By David Schwartz
PHOENIX, April 30 (Reuters) - Arizona Governor Jan Brewer signed a law on Wednesday making it a felony to post intimate images of others online without their consent, one of the harshest such measures in the nation.
The law is intended to crack down on attempts to humiliate former lovers, among others, by publishing images of a nude person or an individual engaged in sexual activities without his or her permission.
Under the law, perpetrators of so-called revenge porn would face a presumptive sentence of 18 months in prison for the crime, which could be increased to 2.5 years if the person shown in the image can be recognized.
The new Arizona law drew rare, widespread support this month from a Republican-dominated state legislature that commonly has divided along party lines. Both the state Senate and the House passed the measure unanimously last week.
The law makes it a crime "to intentionally disclose, display, distribute, publish, advertise or offer a photograph, videotape, film or digital recording of another person if the person knows or should have known that the depicted person has not consented to the disclosure."
Last year, California Governor Jerry Brown signed the first such law in the United States, touching off a groundswell of activity elsewhere.
The Arizona law is among more than two dozen similar measures proposed by lawmakers nationwide to deal with the high-profile issue, according to the National Conference of State Legislatures.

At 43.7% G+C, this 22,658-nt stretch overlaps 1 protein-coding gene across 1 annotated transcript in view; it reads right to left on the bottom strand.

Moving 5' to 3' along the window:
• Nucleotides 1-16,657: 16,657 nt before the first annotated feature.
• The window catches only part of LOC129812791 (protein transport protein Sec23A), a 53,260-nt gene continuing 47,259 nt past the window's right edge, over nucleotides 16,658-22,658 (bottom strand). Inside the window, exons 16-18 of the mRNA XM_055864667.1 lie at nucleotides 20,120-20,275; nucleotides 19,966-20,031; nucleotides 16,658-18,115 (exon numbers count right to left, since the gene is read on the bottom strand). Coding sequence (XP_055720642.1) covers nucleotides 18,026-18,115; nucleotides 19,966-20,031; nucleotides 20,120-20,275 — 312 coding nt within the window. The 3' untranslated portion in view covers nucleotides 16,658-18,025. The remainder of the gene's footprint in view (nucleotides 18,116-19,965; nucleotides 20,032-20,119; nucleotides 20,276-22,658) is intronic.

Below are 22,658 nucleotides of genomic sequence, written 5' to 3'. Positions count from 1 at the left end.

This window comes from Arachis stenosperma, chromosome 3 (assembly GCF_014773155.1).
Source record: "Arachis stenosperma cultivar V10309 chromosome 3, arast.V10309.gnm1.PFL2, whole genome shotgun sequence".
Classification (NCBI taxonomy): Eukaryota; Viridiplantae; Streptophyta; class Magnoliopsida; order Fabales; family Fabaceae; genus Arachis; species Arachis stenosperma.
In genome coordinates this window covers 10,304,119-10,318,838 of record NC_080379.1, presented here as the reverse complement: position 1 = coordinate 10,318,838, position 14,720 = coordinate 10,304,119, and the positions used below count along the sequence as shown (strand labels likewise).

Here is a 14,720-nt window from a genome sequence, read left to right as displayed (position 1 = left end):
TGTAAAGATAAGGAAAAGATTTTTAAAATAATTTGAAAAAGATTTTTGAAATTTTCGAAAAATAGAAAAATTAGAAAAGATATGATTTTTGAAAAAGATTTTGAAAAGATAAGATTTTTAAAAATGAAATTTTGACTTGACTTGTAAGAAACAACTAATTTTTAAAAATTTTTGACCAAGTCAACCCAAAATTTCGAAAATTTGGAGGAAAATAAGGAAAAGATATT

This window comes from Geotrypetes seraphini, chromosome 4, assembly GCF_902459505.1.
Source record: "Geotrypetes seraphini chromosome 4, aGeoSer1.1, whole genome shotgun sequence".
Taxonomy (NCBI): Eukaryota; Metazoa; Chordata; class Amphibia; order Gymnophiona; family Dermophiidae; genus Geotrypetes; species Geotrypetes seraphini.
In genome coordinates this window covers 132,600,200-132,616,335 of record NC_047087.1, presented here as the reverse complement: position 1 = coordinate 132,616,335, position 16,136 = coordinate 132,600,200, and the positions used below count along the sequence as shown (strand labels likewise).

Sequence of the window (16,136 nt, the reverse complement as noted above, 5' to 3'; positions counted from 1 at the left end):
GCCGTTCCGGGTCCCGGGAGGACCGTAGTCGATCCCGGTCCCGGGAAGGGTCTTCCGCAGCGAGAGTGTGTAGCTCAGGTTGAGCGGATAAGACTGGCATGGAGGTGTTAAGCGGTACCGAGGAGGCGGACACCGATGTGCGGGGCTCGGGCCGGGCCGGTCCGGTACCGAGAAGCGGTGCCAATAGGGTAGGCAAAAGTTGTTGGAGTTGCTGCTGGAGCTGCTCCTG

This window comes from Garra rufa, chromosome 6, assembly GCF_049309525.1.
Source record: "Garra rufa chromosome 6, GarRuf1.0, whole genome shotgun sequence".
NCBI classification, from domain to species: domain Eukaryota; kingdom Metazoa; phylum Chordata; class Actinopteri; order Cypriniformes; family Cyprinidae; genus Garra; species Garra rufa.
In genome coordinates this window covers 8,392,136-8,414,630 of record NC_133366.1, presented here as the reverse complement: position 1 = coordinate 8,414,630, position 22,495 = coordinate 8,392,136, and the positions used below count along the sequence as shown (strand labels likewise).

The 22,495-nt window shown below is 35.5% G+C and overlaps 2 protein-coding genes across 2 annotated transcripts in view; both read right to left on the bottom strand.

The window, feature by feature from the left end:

Bills have been passed into law this year in Georgia, Idaho, Utah, Virginia and Wisconsin, said Pam Greenberg, a conference researcher. Of that group, she said only Idaho makes it a felony for a first violation as Arizona does, while it becomes a felony on the second offense in Georgia and Utah.
Brewer had no comment when her decision was made public on Wednesday, and a spokesman declined comment.
Arizona state Representative J.D. Mesnard, a Republican who sponsored the bill, said the state needed such legislation to keep pace with new ways that technology can be used in a bad way.
"I believe the bill is going to do some good," Mesnard said, moments after learning that the legislation had been signed. "It helps with this new form of wrong, with a new form of being able to harm people. It's sad we are being forced to do something like this." (Editing by Cynthia Johnston and Prudence Crowther)